When I started this blog I anticipated it being a baby book of sorts for my children. There are so many little things they do and say that make up my days that trying to capture some for when my memory will inevitably fail seemed like a nice gift to give them, as well as Jess and I. Now, I am going to document something that is for me, and in a smaller way, them, to remember. Talyn will remember everything, as will Sylver, in the hazy way that children do and it will shape who they become, whether they are aware of it or not. Trinity will have fuzzy memories and Ari will never know a life where her mom was "normal"... although I become more convinced every single day that normal does not exist except in the minds of television writers and misled teenagers.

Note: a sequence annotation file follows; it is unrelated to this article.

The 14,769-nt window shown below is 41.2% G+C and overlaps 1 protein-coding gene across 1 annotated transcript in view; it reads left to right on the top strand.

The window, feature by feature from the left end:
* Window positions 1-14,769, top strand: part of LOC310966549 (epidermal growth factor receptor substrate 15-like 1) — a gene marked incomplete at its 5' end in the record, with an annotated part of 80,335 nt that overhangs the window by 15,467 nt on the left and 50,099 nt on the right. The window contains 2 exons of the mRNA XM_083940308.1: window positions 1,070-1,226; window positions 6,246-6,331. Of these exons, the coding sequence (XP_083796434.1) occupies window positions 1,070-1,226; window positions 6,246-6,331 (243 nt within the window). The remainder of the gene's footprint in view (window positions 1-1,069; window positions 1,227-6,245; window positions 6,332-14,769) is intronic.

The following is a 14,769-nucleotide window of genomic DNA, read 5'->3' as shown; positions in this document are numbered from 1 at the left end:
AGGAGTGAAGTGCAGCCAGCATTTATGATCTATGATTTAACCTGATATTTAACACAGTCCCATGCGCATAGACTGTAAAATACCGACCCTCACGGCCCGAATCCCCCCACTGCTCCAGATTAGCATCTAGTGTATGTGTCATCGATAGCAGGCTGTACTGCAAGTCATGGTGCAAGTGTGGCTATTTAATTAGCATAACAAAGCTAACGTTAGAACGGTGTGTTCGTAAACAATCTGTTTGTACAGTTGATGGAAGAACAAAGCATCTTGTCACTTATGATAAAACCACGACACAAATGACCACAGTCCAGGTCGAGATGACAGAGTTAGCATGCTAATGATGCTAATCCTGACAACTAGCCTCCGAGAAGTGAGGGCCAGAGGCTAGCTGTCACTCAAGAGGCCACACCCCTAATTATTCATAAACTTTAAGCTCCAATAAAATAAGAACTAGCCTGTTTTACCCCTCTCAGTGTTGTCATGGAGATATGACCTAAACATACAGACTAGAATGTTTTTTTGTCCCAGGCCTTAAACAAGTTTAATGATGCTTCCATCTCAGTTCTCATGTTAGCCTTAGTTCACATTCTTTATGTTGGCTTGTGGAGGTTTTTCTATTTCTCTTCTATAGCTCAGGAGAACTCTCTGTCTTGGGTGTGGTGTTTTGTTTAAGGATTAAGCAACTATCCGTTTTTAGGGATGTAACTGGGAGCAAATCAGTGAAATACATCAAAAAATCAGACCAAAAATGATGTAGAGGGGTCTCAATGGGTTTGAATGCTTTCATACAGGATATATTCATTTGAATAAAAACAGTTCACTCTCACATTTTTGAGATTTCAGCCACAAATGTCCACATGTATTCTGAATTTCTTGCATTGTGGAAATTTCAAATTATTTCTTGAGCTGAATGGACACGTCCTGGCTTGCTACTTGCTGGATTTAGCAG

I decided in April, when God gifted us with health insurance after 4 long years without it to get my health in order while I could. I had been diagnosed with stage 1 Chronic Renal Failure when I was pregnant with Ari. Although I had exhibited symptoms with all of my pregnancies, with Ari they where severe. Every test that could be safely run during pregnancy was run with no definitive answers. This left no hope of a definitive cause or treatment without a kidney biopsy after the pregnancy. Fast forward two years, and I was finally able to follow up. I was left with a dilemma, though... pre-existing condition. In 2010 a person can still be denied treatment for a "pre-existing condition". My children, I hope that when you are reading this as adults, that sounds as inhumane as it actually is. So, I needed to be "diagnosed" in my new state and because no biopsy was ever done, I could do so with the assumption that the prior "diagnosis" was a pregnancy related condition. I pondered this problem, turned it over and over in my head and tried to come up with a plan. I handed it over to God, and asked, what should I do. He answered in a way I didn't expect. Weight Loss Surgery... wait, I said, that's a stretch... what does that have to do with kidney disease? Isn't that for people too lazy to diet and exercise? People too unhealthy to change themselves? Let me show you My Plan, He spoke to my heart. And He did. He showed me specialists, people, and circumstance that He planned perfectly, for me. The entire time, I doubted, I feared, I cowered, but I listened and followed. I watched in wonder as barriers, tests and constraints became nothing. I felt Him take my fear and replace it with hope. I learned through the process that my kidney disease had progressed to the point that I would need dialysis in the next decade, I learned my kidneys had begun depleting something in my system that caused my body to be unable to properly process my cholesterol, thus even with no other markers for heart disease my cholesterol was 317, and I learned that if I didn't do something drastic, soon and permanent my life was going to slowly decay in to an abyss of illness, fatigue, and eventually death. I learned that 2% of people who have 100lbs or more to lose are able to lose the weight and keep it off 5 years later. TWO percent...Those odds are sobering. No wonder the diet and exercise industry is so profitable!! I'm tough, I'm athletic, I'm smart... but the odds of me turning this around by myself where severely stacked against me. I expected, at some point, a doctor to say to me, well try diet and exercise one more time... but all I got from everyone, PCP, pulmonologist, cardiologist, nutritionist, nephrologist, was, "Please get this surgery, as soon as possible, because all we can do at this point is try to control the descent of your disease". I knew it was medically necessary when I obtained a copy of the nephrologist report to my PCP... I was shocked by what I read there and it is the only reason I could hold on with all my might, take a deep breath and just get through it. If I had gone looking for bariatric surgery out of vanity or laziness, the unbelievable fear going in would have turned me away before I got two steps in the door. This is not easy, this is not without risk, but it is what I have chosen and what I believe with all my heart that God chose for me.